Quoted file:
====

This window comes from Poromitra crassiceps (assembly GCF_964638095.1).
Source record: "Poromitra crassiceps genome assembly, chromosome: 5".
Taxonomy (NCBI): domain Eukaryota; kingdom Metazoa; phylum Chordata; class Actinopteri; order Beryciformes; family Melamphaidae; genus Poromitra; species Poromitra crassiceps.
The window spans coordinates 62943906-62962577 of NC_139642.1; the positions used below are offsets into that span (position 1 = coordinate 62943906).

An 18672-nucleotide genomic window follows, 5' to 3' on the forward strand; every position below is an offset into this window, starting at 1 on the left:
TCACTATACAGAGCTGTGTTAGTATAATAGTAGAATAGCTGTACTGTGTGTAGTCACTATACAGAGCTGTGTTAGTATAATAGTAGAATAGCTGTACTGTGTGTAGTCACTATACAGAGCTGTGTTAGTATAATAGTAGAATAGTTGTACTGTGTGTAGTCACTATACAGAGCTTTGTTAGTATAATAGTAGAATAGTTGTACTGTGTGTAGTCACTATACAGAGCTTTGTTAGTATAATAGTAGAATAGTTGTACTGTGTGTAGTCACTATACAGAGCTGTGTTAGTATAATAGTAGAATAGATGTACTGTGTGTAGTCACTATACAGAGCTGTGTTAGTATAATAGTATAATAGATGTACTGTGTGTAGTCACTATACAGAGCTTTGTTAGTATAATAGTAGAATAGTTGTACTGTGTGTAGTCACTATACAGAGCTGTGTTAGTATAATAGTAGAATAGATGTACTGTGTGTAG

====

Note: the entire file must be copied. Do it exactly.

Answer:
This window comes from Poromitra crassiceps (assembly GCF_964638095.1).
Source record: "Poromitra crassiceps genome assembly, chromosome: 5".
Taxonomy (NCBI): domain Eukaryota; kingdom Metazoa; phylum Chordata; class Actinopteri; order Beryciformes; family Melamphaidae; genus Poromitra; species Poromitra crassiceps.
The window spans coordinates 62943906-62962577 of NC_139642.1; the positions used below are offsets into that span (position 1 = coordinate 62943906).

An 18672-nucleotide genomic window follows, 5' to 3' on the forward strand; every position below is an offset into this window, starting at 1 on the left:
TCACTATACAGAGCTGTGTTAGTATAATAGTAGAATAGCTGTACTGTGTGTAGTCACTATACAGAGCTGTGTTAGTATAATAGTAGAATAGCTGTACTGTGTGTAGTCACTATACAGAGCTGTGTTAGTATAATAGTAGAATAGTTGTACTGTGTGTAGTCACTATACAGAGCTTTGTTAGTATAATAGTAGAATAGTTGTACTGTGTGTAGTCACTATACAGAGCTTTGTTAGTATAATAGTAGAATAGTTGTACTGTGTGTAGTCACTATACAGAGCTGTGTTAGTATAATAGTAGAATAGATGTACTGTGTGTAGTCACTATACAGAGCTGTGTTAGTATAATAGTATAATAGATGTACTGTGTGTAGTCACTATACAGAGCTTTGTTAGTATAATAGTAGAATAGTTGTACTGTGTGTAGTCACTATACAGAGCTGTGTTAGTATAATAGTAGAATAGATGTACTGTGTGTAG